This is a picture of an anatomic shoulder replacement. As you can see on the x-ray, the humeral head is replaced with a metallic implant. There’s a stem down the humeral canal, and the socket or the glenoid is resurfaced, and a spacer is cemented into position on the socket side so that now we have a nice smooth bearing. We’ve gotten rid of any bone spurs. We’ve recreated that joint space. Patients are able to regain function and activity of the joint.

A couple of key points when it comes to an anatomic shoulder replacement, it requires an intact rotator cuff to be functional. The rotator cuff is a group of four tendons that surround the humeral head or ball of the shoulder. And it grabs onto the humeral head and stabilizes it in the socket as you raise your arm up or out away from your body. We refer to it as a dynamic shoulder stabilizer. If that structure is compromised, then those patients have very poor outcomes if you try to do an anatomic recreation of the joint, or reconstruction, and we’ll talk about what to do in those scenarios.

Right now, as it stands, they have about a 95% survival rate at 10 years. And these numbers are getting better and better as we’ve improved our technology and the manufacturing process and the materials that we use to replace a shoulder. We expect that if done properly, and a patient has an intact rotator cuff, that they will have very good pain relief, very good function of their shoulder, and it will allow them to get back into a lot of the activities that they previously enjoyed.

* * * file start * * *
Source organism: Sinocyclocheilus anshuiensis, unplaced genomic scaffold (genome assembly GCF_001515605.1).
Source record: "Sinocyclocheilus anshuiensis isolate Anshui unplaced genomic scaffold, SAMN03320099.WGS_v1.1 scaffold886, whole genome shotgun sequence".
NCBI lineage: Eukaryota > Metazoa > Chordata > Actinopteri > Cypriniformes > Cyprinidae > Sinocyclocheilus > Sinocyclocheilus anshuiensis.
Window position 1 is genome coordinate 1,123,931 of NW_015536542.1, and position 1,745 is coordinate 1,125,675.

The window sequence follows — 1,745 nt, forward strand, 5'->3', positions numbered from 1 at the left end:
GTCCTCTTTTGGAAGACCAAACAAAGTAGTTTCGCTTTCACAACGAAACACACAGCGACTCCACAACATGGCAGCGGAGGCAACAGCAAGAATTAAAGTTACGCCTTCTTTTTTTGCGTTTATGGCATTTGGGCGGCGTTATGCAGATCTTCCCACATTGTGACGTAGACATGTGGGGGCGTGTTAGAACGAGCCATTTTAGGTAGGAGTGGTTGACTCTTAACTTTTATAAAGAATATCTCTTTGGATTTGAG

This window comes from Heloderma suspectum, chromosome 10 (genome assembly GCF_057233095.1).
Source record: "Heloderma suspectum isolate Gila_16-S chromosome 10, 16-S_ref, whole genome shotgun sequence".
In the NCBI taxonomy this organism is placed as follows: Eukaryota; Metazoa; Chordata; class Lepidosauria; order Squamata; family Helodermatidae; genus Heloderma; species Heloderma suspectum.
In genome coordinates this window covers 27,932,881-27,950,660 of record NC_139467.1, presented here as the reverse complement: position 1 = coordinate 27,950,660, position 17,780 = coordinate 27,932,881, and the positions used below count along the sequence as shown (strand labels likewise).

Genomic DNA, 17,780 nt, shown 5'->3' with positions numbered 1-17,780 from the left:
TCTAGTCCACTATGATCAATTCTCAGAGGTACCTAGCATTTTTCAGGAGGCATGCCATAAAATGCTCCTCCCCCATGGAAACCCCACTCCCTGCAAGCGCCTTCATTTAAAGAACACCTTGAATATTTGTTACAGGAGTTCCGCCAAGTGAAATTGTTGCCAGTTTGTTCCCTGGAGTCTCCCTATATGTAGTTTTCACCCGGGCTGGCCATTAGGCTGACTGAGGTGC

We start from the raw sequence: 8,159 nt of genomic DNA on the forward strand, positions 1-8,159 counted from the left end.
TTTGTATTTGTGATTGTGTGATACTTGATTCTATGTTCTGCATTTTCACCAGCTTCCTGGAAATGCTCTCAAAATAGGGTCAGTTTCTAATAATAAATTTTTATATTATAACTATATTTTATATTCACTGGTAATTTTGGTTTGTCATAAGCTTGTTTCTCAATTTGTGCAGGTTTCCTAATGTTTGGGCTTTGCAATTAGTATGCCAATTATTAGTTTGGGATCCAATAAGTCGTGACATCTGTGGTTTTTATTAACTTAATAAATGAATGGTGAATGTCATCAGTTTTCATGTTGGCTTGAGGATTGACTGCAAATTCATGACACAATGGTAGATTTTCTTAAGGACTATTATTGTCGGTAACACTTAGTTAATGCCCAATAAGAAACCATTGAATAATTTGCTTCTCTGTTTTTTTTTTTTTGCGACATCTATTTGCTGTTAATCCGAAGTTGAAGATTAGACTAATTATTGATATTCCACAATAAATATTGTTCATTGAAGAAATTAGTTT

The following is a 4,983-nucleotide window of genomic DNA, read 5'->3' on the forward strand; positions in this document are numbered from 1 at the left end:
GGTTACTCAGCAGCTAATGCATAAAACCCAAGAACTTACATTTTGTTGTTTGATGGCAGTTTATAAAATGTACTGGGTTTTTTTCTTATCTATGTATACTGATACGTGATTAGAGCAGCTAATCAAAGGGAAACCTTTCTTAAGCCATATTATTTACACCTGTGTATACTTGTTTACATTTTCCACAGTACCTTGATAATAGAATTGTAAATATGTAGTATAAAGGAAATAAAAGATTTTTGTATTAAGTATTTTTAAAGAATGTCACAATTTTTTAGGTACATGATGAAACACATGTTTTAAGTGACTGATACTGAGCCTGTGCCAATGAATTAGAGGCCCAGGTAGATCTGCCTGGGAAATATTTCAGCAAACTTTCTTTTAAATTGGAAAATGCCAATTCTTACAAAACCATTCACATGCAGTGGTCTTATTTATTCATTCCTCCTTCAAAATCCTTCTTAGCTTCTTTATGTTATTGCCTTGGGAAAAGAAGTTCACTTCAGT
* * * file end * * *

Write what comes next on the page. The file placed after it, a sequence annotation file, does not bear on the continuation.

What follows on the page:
A lot of questions that I get when I’m having this conversation with patients really stem from a patient’s desire to get back to an active lifestyle. Will I be able to play tennis? Will I be able to water ski or go snow skiing? And the answer to that question is yes.

The goal with this surgery is to restore back the lifestyle that you want to lead in a way where you’re not having pain, not having discomfort, you’re able to sleep at night, and you can move on with your life as you get further out from that shoulder replacement surgery, and you go through the rehab process and put in the work that’s required to rehab the joint.

I mentioned in that slide that patients, in order to have a successful outcome with an anatomic shoulder replacement, require an intact rotator cuff. And there are patients who come to see me who have shoulder arthritis but have a compromised rotator cuff. And that condition is a little bit separate from glenohumeral joint arthritis. We refer to that as rotator cuff tear arthropathy, which is just, you know, a big fancy term that describes the coexistence of rotator cuff tear or pathology with shoulder arthritis.